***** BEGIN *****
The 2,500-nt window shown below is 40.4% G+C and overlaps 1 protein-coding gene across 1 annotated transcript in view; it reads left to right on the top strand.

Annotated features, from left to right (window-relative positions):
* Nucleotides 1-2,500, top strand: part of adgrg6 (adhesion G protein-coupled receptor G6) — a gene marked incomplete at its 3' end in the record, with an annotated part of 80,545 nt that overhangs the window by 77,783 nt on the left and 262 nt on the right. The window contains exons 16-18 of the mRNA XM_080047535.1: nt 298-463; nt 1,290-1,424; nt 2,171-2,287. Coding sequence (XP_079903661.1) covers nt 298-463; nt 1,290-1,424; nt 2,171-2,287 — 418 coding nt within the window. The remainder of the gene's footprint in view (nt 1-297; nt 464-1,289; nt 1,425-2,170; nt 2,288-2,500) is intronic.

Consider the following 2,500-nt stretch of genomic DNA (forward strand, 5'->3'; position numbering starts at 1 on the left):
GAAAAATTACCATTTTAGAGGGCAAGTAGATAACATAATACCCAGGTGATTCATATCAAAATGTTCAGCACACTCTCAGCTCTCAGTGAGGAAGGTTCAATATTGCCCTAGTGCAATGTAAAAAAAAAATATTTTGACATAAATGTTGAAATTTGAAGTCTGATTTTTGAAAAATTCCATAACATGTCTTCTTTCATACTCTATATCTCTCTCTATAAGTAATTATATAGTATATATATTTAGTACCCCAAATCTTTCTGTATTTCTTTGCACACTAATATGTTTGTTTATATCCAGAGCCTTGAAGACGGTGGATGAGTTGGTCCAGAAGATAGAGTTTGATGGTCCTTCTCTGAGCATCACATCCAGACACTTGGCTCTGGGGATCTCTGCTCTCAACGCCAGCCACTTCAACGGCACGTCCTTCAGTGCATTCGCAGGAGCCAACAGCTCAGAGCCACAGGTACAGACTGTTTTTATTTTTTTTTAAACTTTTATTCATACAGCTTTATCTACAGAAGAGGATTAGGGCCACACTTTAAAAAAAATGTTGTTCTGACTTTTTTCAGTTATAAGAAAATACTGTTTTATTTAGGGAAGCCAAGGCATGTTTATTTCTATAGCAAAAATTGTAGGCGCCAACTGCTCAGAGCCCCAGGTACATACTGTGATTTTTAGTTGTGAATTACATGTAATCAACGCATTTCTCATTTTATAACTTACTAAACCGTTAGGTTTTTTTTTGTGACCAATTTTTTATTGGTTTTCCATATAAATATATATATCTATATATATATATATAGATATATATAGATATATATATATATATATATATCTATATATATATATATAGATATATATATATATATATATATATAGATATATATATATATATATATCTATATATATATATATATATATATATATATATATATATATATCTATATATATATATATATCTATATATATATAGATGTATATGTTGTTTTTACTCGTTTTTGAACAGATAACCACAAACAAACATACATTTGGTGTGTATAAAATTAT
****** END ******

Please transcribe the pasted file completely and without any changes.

The 2,500-nt window shown below is 40.4% G+C and overlaps 1 protein-coding gene across 1 annotated transcript in view; it reads left to right on the top strand.

Annotated features, from left to right (window-relative positions):
* Nucleotides 1-2,500, top strand: part of adgrg6 (adhesion G protein-coupled receptor G6) — a gene marked incomplete at its 3' end in the record, with an annotated part of 80,545 nt that overhangs the window by 77,783 nt on the left and 262 nt on the right. The window contains exons 16-18 of the mRNA XM_080047535.1: nt 298-463; nt 1,290-1,424; nt 2,171-2,287. Coding sequence (XP_079903661.1) covers nt 298-463; nt 1,290-1,424; nt 2,171-2,287 — 418 coding nt within the window. The remainder of the gene's footprint in view (nt 1-297; nt 464-1,289; nt 1,425-2,170; nt 2,288-2,500) is intronic.

Consider the following 2,500-nt stretch of genomic DNA (forward strand, 5'->3'; position numbering starts at 1 on the left):
GAAAAATTACCATTTTAGAGGGCAAGTAGATAACATAATACCCAGGTGATTCATATCAAAATGTTCAGCACACTCTCAGCTCTCAGTGAGGAAGGTTCAATATTGCCCTAGTGCAATGTAAAAAAAAAATATTTTGACATAAATGTTGAAATTTGAAGTCTGATTTTTGAAAAATTCCATAACATGTCTTCTTTCATACTCTATATCTCTCTCTATAAGTAATTATATAGTATATATATTTAGTACCCCAAATCTTTCTGTATTTCTTTGCACACTAATATGTTTGTTTATATCCAGAGCCTTGAAGACGGTGGATGAGTTGGTCCAGAAGATAGAGTTTGATGGTCCTTCTCTGAGCATCACATCCAGACACTTGGCTCTGGGGATCTCTGCTCTCAACGCCAGCCACTTCAACGGCACGTCCTTCAGTGCATTCGCAGGAGCCAACAGCTCAGAGCCACAGGTACAGACTGTTTTTATTTTTTTTTAAACTTTTATTCATACAGCTTTATCTACAGAAGAGGATTAGGGCCACACTTTAAAAAAAATGTTGTTCTGACTTTTTTCAGTTATAAGAAAATACTGTTTTATTTAGGGAAGCCAAGGCATGTTTATTTCTATAGCAAAAATTGTAGGCGCCAACTGCTCAGAGCCCCAGGTACATACTGTGATTTTTAGTTGTGAATTACATGTAATCAACGCATTTCTCATTTTATAACTTACTAAACCGTTAGGTTTTTTTTTGTGACCAATTTTTTATTGGTTTTCCATATAAATATATATATCTATATATATATATATAGATATATATAGATATATATATATATATATATATCTATATATATATATATAGATATATATATATATATATATATATAGATATATATATATATATATATCTATATATATATATATATATATATATATATATATATATATATCTATATATATATATATATCTATATATATATAGATGTATATGTTGTTTTTACTCGTTTTTGAACAGATAACCACAAACAAACATACATTTGGTGTGTATAAAATTAT